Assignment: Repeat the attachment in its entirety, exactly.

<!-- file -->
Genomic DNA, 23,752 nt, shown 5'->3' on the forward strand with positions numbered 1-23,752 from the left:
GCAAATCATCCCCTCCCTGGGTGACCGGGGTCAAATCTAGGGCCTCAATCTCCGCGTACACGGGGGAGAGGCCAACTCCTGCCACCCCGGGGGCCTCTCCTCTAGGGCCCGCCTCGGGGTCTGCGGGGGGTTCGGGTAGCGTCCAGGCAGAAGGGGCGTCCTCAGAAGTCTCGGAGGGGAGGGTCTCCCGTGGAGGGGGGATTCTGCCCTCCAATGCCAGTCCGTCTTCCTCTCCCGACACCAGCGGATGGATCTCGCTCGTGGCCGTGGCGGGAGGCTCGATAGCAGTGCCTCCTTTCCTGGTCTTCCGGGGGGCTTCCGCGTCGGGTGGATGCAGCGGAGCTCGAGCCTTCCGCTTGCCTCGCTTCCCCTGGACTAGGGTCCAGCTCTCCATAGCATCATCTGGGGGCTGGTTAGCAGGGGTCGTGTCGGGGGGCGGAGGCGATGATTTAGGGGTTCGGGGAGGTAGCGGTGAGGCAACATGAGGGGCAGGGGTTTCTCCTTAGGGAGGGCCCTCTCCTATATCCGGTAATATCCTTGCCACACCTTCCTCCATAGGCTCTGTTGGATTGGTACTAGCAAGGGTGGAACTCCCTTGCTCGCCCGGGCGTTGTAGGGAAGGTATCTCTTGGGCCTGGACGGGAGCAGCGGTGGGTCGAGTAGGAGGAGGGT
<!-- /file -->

Genomic DNA, 23,752 nt, shown 5'->3' on the forward strand with positions numbered 1-23,752 from the left:
GCAAATCATCCCCTCCCTGGGTGACCGGGGTCAAATCTAGGGCCTCAATCTCCGCGTACACGGGGGAGAGGCCAACTCCTGCCACCCCGGGGGCCTCTCCTCTAGGGCCCGCCTCGGGGTCTGCGGGGGGTTCGGGTAGCGTCCAGGCAGAAGGGGCGTCCTCAGAAGTCTCGGAGGGGAGGGTCTCCCGTGGAGGGGGGATTCTGCCCTCCAATGCCAGTCCGTCTTCCTCTCCCGACACCAGCGGATGGATCTCGCTCGTGGCCGTGGCGGGAGGCTCGATAGCAGTGCCTCCTTTCCTGGTCTTCCGGGGGGCTTCCGCGTCGGGTGGATGCAGCGGAGCTCGAGCCTTCCGCTTGCCTCGCTTCCCCTGGACTAGGGTCCAGCTCTCCATAGCATCATCTGGGGGCTGGTTAGCAGGGGTCGTGTCGGGGGGCGGAGGCGATGATTTAGGGGTTCGGGGAGGTAGCGGTGAGGCAACATGAGGGGCAGGGGTTTCTCCTTAGGGAGGGCCCTCTCCTATATCCGGTAATATCCTTGCCACACCTTCCTCCATAGGCTCTGTTGGATTGGTACTAGCAAGGGTGGAACTCCCTTGCTCGCCCGGGCGTTGTAGGGAAGGTATCTCTTGGGCCTGGACGGGAGCAGCGGTGGGTCGAGTAGGAGGAGGGT